Volkswagen Amarok Trendline dual cab 4x4 & 4x2
Huon Valley, Tasmania
What we liked
>> Driving position comfort
>> Excellent ride quality
>> Well sorted NVH countermeasures
Not so much
>> Long wait for auto option
>> Heavy tailgate
>> Steering feedback could be better
Overall rating: 3.5/5.0
Price, Packaging and Practicality: 3.5/5.0
Behind the wheel: 4.0/5.0
About our ratings
-- Amarok now or wait?
One of two important new models to shake up the local pick-up market this year is now with us. Originally codenamed the Robust ute, Volkswagen's new Amarok is built in South America for global markets and is a very strong contender for king of the light commercials in the local market.
How long it could be certain to hold on to that crown will depend on when Ford can introduce its T6 Ranger, which has been designed in Australia -- also for global markets.
One thing is certain, life is about to get a little more stressful for Toyota sales staff flogging the HiLux.
PRICE AND EQUIPMENT
-- Competitive pricing and plentiful equipment
The Carsales Network drove the Amarok Trendline in Tasmania. The Trendline variants tested came with rubber floor covering, curiously. That aside, the Amarok Trendline is a vehicle that doesn't seem poverty-stricken alongside some of its competitors -- and that's attributable to generally nice finish and fittings.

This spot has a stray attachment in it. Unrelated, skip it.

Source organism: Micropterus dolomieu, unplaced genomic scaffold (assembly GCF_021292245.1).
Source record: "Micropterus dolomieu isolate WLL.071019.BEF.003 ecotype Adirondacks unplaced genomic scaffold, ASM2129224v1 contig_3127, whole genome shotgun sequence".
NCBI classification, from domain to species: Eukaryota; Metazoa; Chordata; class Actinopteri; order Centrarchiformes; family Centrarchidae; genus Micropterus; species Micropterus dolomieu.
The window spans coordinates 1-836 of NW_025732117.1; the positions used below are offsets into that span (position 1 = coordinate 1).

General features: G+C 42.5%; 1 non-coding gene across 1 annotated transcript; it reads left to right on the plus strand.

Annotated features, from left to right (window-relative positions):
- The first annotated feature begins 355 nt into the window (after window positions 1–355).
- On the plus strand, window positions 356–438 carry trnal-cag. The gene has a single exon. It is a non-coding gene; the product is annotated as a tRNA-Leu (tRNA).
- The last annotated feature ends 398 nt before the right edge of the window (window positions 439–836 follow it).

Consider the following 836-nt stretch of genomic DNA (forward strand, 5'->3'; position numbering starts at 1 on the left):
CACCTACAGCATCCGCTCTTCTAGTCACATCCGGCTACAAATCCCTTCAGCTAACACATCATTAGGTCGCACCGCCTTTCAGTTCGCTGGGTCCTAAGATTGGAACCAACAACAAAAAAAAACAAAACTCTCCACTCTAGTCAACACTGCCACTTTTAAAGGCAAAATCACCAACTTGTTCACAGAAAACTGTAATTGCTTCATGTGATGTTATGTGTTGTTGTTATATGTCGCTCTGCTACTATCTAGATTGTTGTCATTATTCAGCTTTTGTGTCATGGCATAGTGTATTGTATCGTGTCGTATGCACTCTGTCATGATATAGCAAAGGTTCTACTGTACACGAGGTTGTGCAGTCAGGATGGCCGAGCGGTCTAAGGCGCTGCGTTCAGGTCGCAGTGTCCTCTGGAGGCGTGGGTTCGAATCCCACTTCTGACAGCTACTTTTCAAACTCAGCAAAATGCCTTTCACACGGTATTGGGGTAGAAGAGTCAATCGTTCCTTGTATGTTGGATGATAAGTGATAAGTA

Offered in four levels of trim, the Amarok starts at $33,990 for the entry-level model in two-wheel drive. There's a four-wheel drive version costing exactly $10,000 more ($43,990). Other variants currently available are all four-wheel drives as well, with the Trendline model priced at $47,990, the Amarok Highline at $52,990 and the Amarok Ultimate topping the range at $58,490.
Standard equipment for the base-model Amarok includes: remote central locking, electrically adjustable/heated mirrors, electric windows, 16-inch steel wheels/205 R16C tyres, MP3-compatible two-speaker CD audio system, manual air conditioning, cloth trim, rubber floor covering, folding rear seat, three-spoke steering wheel and 12-volt power socket in the centre armrest.
On top of that, the Amarok Trendline adds: front fog lights, rear bumper with integrated step, 16-inch 'Taruma' alloy wheels/245/70 R16 tyres, four speakers for audio system, map lights, carpet for front-seat occupants, drawers under front seats, three 12-volt power sockets and cruise control.